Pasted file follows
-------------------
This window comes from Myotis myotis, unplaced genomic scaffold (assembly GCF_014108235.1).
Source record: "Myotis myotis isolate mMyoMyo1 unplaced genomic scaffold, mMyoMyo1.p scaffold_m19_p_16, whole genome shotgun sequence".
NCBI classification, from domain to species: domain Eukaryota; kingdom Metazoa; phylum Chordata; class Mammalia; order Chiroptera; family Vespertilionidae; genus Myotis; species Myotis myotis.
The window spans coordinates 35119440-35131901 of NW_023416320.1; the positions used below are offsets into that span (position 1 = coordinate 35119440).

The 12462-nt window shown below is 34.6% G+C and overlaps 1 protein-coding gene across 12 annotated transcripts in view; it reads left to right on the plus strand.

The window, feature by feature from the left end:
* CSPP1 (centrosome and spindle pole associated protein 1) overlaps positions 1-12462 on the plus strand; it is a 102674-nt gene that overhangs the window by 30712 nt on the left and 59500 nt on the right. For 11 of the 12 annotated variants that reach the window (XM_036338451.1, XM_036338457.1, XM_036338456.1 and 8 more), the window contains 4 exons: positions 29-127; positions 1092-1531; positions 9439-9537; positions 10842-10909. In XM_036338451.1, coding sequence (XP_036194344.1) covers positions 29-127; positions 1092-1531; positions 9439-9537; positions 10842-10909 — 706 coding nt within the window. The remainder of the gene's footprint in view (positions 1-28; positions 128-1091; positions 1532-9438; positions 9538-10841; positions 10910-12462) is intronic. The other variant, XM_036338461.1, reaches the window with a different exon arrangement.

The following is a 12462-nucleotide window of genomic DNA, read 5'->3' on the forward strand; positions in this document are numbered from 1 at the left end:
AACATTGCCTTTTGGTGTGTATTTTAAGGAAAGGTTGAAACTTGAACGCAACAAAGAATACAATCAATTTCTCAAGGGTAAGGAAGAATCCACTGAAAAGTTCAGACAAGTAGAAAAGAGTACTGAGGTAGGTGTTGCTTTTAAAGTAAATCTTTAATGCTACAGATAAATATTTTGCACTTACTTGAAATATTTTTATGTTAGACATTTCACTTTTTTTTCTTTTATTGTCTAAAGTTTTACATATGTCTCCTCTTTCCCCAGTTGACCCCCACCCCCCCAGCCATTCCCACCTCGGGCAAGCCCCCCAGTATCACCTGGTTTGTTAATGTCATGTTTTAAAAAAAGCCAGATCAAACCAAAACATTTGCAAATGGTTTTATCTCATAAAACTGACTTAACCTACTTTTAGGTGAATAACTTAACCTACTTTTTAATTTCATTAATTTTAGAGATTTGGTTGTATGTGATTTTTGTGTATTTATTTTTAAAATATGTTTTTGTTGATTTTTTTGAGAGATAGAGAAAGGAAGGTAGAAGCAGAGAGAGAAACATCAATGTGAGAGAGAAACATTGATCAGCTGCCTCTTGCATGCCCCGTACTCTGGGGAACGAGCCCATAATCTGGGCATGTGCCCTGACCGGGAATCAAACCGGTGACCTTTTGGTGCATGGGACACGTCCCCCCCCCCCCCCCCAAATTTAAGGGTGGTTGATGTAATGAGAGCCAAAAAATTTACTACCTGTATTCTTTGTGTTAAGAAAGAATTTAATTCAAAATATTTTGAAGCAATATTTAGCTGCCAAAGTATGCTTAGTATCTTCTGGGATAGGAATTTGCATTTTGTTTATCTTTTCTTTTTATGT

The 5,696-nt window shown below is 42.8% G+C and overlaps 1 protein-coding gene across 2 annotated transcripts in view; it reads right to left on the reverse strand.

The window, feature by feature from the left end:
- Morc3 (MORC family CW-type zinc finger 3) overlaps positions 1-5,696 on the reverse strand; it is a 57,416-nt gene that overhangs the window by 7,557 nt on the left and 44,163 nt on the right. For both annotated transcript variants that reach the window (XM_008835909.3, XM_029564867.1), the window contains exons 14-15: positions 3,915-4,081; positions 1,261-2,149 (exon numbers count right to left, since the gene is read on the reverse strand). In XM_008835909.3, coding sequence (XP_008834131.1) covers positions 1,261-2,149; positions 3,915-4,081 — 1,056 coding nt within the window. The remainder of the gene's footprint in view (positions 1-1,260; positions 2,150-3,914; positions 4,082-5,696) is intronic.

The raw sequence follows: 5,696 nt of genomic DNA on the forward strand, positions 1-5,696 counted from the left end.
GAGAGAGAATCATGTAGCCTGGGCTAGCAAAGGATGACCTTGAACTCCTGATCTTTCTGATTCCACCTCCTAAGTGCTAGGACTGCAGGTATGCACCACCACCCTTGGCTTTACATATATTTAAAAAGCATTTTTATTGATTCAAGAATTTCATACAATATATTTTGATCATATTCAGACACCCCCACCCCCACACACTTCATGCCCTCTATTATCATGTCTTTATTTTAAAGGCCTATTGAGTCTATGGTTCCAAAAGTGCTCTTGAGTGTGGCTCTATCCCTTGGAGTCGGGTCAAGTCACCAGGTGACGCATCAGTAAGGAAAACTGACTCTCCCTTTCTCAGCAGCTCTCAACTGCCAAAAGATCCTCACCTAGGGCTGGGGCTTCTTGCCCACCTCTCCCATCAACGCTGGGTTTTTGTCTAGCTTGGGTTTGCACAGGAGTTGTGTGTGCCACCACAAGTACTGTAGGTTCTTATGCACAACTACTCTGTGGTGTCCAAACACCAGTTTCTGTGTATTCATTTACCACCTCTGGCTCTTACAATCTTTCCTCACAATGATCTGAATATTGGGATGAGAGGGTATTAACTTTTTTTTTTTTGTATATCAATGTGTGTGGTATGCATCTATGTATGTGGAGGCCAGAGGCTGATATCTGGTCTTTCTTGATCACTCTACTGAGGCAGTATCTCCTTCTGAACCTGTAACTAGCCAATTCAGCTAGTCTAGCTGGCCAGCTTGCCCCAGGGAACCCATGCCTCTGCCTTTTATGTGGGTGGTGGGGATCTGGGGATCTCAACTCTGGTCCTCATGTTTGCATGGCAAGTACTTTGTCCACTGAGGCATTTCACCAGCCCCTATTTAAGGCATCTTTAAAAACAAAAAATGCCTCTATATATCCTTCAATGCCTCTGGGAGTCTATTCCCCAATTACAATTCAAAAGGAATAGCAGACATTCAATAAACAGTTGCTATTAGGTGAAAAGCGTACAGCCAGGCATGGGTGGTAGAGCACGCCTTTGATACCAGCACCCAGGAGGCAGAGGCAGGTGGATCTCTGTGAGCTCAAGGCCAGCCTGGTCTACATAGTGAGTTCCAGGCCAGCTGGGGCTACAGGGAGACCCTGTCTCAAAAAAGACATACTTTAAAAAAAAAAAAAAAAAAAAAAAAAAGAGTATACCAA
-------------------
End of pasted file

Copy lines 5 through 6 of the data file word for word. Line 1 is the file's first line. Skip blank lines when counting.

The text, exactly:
The 12462-nt window shown below is 34.6% G+C and overlaps 1 protein-coding gene across 12 annotated transcripts in view; it reads left to right on the plus strand.

The window, feature by feature from the left end: